Teenagers Pathologized by Traditional Addiction Treatment

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From Filter: “When Alice* was 12 years old, her mother discovered some diary entries she had written about experimenting with drugs, and became concerned. After consulting with their family therapist in Pennsylvania, Alice was sent to a ‘high-end’ residential rehab.

‘I was scared and alone,’ Alice recalled, ‘pressured into admitting to drug use that never happened, unable to talk to my parents for the first week and surrounded by adolescents much older and more experienced than I.’

Alice was required to attend 12-step meetings at the facility, and made ‘to identify with the label of “addict,”’ as she put it. This was despite the fact that she had not developed a substance use disorder.

What she didn’t know then was ‘how much their assessment of me would follow me home and impact the rest of my life.’ 

‘I thought that the only way to get out was to tell them what they seemed to want to hear,’ she said. ‘When I did try to tell the truth, I was told that I was a liar and a manipulator.’

At the time, Alice believed that once she got out of rehab, it would all be over. What she didn’t know then was ‘how much their assessment of me would follow me home and impact the rest of my life.'”

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1 COMMENT

  1. Though not in the ‘hard-drug addict’ category, I have suffered enough unrelenting ACE-related hyper-anxiety to have known, enjoyed and appreciated the great release upon consuming alcohol and/or THC.

    Yet, I once was one of those who, while sympathetic, would look down on those who’d ‘allowed’ themselves to become addicted to alcohol and/or illicit ‘hard’ drugs.

    Fortunately, the preconceived erroneous notion that drug addicts are simply weak-willed and/or have committed a moral crime is gradually diminishing.

    We now know that Western pharmaceutical corporations intentionally pushed their very addictive and profitable opiates — I call it by far the real moral crime — for which they got off relatively lightly, considering the resulting immense suffering and overdose death numbers.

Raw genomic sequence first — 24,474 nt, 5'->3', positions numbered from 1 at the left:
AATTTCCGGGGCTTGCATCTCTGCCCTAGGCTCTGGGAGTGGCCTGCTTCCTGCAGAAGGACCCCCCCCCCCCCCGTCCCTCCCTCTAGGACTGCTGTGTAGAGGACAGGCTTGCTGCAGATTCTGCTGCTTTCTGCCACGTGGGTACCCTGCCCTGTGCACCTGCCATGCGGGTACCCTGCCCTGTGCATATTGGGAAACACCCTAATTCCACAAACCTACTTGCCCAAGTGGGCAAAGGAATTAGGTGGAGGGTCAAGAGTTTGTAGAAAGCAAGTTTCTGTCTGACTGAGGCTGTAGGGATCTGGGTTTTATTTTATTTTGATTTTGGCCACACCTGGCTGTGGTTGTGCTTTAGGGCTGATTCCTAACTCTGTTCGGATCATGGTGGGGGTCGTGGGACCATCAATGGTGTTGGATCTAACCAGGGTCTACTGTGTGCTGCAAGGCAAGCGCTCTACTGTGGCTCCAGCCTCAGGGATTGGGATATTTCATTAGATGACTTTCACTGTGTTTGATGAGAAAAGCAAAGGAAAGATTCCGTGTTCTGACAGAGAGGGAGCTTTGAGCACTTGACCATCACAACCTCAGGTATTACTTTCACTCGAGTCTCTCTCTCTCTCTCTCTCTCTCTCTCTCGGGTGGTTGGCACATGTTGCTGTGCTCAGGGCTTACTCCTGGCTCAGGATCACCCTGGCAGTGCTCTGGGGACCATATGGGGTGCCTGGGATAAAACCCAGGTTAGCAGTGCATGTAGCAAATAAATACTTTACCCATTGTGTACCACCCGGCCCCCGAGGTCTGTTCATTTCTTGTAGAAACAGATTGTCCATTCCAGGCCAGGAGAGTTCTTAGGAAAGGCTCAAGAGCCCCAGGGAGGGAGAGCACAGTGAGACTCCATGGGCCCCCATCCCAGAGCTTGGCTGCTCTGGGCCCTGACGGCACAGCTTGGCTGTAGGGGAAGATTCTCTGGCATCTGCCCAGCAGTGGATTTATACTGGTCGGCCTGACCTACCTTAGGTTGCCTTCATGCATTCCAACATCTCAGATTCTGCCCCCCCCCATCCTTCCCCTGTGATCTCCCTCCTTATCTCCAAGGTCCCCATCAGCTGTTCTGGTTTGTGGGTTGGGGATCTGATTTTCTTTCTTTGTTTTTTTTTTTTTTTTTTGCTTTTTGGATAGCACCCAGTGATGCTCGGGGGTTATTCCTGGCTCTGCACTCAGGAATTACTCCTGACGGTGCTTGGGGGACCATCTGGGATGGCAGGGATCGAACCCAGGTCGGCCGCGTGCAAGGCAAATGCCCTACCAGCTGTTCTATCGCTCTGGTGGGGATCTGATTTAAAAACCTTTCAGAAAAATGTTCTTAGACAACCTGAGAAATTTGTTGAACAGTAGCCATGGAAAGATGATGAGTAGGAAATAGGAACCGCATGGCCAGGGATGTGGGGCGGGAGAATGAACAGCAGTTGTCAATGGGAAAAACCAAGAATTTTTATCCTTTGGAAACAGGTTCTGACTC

Still, typically societally overlooked is that intense addiction usually doesn’t originate from a bout of boredom, where a person repeatedly consumed recreationally but became heavily hooked — and homeless, soon after — on an unregulated often-deadly chemical that eventually destroyed their life and even those of loved-ones.

    Neglecting people dealing with debilitating drug addiction should never have been an acceptable or preferable political option.

    But the more callous politics that are typically involved with lacking addiction funding/services tend to reflect conservative electorate opposition, however irrational, against making proper treatment available to low- and no-income addicts. It’s like some people are actually considered disposable.

    Even to an otherwise relatively civilized nation, their worth is measured basically by their sober ‘productivity’ or lack thereof. Those people may then begin perceiving themselves as worthless and accordingly live their daily lives and consume their substances more haphazardly.

    Tragically, so many chronically addicted people won’t miss this world if they never wake up. It’s not that they necessarily want to die; it’s that they want their pointless corporeal hell to cease and desist.

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